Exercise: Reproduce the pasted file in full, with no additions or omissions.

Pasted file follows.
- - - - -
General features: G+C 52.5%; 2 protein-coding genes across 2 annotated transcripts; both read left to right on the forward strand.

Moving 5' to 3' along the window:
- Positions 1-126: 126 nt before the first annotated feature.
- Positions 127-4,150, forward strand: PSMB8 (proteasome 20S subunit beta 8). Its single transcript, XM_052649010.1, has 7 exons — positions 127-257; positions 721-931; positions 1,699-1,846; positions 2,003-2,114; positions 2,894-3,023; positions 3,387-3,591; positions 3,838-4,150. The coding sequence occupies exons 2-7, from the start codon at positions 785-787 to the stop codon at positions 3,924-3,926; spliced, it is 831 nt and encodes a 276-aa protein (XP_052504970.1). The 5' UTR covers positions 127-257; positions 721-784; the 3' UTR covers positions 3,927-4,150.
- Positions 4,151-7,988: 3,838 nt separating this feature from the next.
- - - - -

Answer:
General features: G+C 52.5%; 2 protein-coding genes across 2 annotated transcripts; both read left to right on the forward strand.

Moving 5' to 3' along the window:
- Positions 1-126: 126 nt before the first annotated feature.
- Positions 127-4,150, forward strand: PSMB8 (proteasome 20S subunit beta 8). Its single transcript, XM_052649010.1, has 7 exons — positions 127-257; positions 721-931; positions 1,699-1,846; positions 2,003-2,114; positions 2,894-3,023; positions 3,387-3,591; positions 3,838-4,150. The coding sequence occupies exons 2-7, from the start codon at positions 785-787 to the stop codon at positions 3,924-3,926; spliced, it is 831 nt and encodes a 276-aa protein (XP_052504970.1). The 5' UTR covers positions 127-257; positions 721-784; the 3' UTR covers positions 3,927-4,150.
- Positions 4,151-7,988: 3,838 nt separating this feature from the next.